At the risk of injecting some facts into the current “Bush lied us into war” campaign, I’ve been talking to some of the people who might actually know something about Iraq’s weapons of mass destruction. Though NRO lacks the budget of CBS — we wouldn’t buy interviews anyway, and only wish we could promise our sources stardom on MTV — we still manage to get facts the old-fashioned way. We ask questions, and sometimes get lucky enough to get the right people to answer. One person who not only knew what the intel said about Saddam’s WMD but had to study the information — and decide how lives would be risked based on it — is a gentleman by the name of Brian Burridge.
Air Marshal Brian Burridge (his rank equal to a three-star American general) was National Contingent Commander of U.K. Forces in the Iraq campaign, the top Brit on the job. Burridge has a degree in physics, an MBA and a fellowship at King’s College, London, and a lot of years in uniform. Like Joint Chiefs chairman Gen. Richard Myers, Burridge is a highly experienced command pilot. All of that adds up to a warrior who is also part teacher and part political scientist. In the buildup to the Iraq campaign, his job required him to focus his attention on planning and the intelligence on which it was based. To paraphrase Churchill, Air Marshal Burridge was the man deciding how the British lion would use its claws. This is part of what he told me.
In the buildup to the campaign, he saw a great amount of intelligence material, which — based on his years of experience — he believed to be correct. That material indicated that Saddam did have one or more programs for the development and/or production of weapons of mass destruction. “We were looking at it from the campaign-planning perspective, which means from the most dangerous potential it could represent,” he told me. “Whichever way you look at it now, Iraq wasn’t compliant with UNMOVIC” needs to inspect and verify the destruction of the WMD. In short, when the Coalition entered Iraq, it had to be prepared to fight an enemy that was expected to use chemical or biological weapons, or both, and planned accordingly. So where are the WMD? Was the WMD smuggled out to another nation in the area? From other sources, I’m hearing unconfirmed but very specific reports of where the WMD were moved, from people who are confident that they were not destroyed. Burridge doubts this.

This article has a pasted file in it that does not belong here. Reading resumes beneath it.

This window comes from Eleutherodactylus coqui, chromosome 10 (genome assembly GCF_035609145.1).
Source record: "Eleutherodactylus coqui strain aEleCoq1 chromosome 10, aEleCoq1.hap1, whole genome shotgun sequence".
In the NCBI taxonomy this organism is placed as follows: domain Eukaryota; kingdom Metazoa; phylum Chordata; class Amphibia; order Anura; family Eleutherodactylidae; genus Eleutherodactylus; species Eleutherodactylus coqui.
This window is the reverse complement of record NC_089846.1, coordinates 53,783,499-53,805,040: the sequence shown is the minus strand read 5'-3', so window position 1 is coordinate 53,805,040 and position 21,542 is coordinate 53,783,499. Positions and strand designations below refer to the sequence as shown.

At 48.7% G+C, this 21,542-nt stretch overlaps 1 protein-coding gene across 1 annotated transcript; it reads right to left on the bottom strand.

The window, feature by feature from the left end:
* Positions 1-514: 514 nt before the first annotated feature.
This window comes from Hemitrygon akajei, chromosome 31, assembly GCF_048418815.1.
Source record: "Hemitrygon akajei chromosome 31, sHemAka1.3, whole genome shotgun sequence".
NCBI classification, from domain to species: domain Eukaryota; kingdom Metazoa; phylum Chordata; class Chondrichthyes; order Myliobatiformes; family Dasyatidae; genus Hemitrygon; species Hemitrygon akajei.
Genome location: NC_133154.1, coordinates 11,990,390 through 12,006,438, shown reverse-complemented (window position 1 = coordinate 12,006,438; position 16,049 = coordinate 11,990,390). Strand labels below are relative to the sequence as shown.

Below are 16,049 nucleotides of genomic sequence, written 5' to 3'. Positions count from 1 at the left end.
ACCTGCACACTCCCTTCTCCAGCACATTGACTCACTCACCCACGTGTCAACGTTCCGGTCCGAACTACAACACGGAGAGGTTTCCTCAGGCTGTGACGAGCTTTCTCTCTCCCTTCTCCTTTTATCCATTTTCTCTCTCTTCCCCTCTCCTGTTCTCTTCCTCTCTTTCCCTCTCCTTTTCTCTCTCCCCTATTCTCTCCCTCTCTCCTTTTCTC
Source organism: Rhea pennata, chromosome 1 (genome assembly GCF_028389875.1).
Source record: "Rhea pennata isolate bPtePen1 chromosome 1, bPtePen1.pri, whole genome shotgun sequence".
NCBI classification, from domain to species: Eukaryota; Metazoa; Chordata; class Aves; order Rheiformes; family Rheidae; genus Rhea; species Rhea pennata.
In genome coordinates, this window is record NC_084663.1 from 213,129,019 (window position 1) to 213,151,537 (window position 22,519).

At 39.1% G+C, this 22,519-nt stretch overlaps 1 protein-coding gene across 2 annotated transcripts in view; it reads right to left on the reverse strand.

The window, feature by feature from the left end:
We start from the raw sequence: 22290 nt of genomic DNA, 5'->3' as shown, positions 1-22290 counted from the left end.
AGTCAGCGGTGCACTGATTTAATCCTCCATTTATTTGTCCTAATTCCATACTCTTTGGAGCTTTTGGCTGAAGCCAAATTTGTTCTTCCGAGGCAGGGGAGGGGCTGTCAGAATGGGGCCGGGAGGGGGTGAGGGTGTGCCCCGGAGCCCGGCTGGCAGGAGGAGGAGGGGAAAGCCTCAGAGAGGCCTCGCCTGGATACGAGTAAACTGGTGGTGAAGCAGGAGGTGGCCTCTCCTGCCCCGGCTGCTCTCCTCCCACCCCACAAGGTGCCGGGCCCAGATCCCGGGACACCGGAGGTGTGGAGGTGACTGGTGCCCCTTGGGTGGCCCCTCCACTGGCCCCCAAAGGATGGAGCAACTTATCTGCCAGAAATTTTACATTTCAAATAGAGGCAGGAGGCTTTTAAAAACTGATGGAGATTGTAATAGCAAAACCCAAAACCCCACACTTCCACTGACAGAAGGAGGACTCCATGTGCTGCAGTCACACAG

Air Marshal Burridge believes most of the WMD had not been “de-weaponized” and was probably destroyed at Saddam’s orders. But why? Why allow himself to be thrown out of power in defense of weapons that weren’t there? Why would he deny and then destroy the WMD before we began the battle? “There is an illogic to what Saddam apparently did,” Burridge said. A masterful understatement, that.
The “illogic” in Saddam’s actions is something we can’t yet explain. Air Marshal Burridge doesn’t have that answer yet nor, do I expect, do we. But it may be a part of the fact that Saddam mistook many things. For starters, he relied on the Somalia playbook of Mohammed Aideed: cause some casualties, and the Coalition will retreat.
“We needed to show that we could fight in urban areas,” he said. Saddam thought we couldn’t do it after reviewing the “Blackhawk Down” action in Mogadishu. But we did, in Basra and then in Baghdad. “We needed to show that we could do it and still leave the city turned on,” meaning without significant damage to the city’s infrastructure. So why was Baghdad, for example, left so long without power and water? “What neither nation (we or the Brits) understood was how awful the infrastructure really is.” In short, before any attack by Coalition forces, the cities of Iraq were already without much of what they needed.